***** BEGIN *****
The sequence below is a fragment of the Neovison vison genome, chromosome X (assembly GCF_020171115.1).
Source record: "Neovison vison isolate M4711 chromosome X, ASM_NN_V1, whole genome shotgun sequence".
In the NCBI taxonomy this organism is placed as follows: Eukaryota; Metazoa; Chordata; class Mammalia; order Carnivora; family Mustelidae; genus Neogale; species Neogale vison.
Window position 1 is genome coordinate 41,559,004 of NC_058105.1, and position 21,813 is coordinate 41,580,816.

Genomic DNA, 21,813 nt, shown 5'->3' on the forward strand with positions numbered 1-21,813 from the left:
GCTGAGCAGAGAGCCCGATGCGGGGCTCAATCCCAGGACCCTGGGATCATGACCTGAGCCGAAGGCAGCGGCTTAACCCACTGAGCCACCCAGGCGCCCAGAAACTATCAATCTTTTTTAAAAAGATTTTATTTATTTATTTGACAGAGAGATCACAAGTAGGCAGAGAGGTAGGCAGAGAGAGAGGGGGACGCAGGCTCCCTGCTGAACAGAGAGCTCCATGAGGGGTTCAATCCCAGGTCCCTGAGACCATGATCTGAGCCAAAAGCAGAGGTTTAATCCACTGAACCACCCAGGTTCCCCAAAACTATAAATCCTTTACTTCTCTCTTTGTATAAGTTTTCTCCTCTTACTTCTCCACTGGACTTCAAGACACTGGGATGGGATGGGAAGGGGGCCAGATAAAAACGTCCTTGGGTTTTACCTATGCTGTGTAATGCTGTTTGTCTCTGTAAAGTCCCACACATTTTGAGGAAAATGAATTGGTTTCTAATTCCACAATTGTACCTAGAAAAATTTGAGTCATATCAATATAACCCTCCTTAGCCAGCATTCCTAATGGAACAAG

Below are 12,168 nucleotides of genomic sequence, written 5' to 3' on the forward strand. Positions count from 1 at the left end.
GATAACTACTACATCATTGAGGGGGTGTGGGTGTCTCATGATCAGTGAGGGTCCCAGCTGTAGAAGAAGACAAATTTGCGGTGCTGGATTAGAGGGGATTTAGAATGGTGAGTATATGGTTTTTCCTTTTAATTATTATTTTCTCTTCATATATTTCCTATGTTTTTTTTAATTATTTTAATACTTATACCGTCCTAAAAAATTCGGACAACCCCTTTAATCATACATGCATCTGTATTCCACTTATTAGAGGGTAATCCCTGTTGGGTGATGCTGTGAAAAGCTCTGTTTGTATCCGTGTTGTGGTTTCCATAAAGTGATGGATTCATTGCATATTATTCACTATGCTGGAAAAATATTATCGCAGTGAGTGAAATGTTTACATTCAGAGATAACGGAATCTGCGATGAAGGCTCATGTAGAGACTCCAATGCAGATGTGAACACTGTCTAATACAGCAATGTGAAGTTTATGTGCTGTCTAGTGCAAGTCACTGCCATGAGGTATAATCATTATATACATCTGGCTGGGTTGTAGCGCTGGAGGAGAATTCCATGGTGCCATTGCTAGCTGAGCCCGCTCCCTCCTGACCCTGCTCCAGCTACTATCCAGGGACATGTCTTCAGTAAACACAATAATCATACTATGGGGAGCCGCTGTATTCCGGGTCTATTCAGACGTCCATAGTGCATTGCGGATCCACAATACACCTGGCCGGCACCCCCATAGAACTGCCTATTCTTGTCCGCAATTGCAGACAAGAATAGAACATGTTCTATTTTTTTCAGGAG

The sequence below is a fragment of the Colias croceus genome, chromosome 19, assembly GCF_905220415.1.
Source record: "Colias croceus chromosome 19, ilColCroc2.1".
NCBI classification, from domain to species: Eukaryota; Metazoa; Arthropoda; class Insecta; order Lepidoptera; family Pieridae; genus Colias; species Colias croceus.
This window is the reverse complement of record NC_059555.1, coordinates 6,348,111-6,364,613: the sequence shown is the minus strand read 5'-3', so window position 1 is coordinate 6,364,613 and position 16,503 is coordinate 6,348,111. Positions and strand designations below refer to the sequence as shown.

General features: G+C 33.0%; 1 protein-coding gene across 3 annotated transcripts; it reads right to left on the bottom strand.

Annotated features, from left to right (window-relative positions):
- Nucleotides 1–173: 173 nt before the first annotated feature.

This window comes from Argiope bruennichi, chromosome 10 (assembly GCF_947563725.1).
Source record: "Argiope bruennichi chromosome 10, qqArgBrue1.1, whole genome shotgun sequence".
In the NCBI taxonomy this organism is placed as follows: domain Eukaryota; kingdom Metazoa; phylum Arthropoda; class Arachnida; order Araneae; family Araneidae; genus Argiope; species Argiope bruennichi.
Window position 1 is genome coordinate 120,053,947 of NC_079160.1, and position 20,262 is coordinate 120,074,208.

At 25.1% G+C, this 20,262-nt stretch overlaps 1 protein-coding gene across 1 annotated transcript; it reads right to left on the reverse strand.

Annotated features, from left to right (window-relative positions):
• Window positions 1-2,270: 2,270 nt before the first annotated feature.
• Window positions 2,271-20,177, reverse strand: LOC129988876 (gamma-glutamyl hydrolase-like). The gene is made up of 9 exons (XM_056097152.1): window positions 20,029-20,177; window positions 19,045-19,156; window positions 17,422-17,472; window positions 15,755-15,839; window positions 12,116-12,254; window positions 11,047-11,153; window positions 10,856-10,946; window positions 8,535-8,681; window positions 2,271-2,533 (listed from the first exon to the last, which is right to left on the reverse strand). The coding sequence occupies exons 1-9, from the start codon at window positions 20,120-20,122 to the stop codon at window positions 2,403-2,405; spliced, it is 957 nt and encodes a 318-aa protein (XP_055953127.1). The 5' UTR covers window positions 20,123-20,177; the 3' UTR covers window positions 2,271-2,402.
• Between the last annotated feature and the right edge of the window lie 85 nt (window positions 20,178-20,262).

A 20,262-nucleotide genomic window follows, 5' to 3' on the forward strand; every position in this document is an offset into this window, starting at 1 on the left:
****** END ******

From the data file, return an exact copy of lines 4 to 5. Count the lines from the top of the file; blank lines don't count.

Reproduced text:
Window position 1 is genome coordinate 41,559,004 of NC_058105.1, and position 21,813 is coordinate 41,580,816.

Genomic DNA, 21,813 nt, shown 5'->3' on the forward strand with positions numbered 1-21,813 from the left: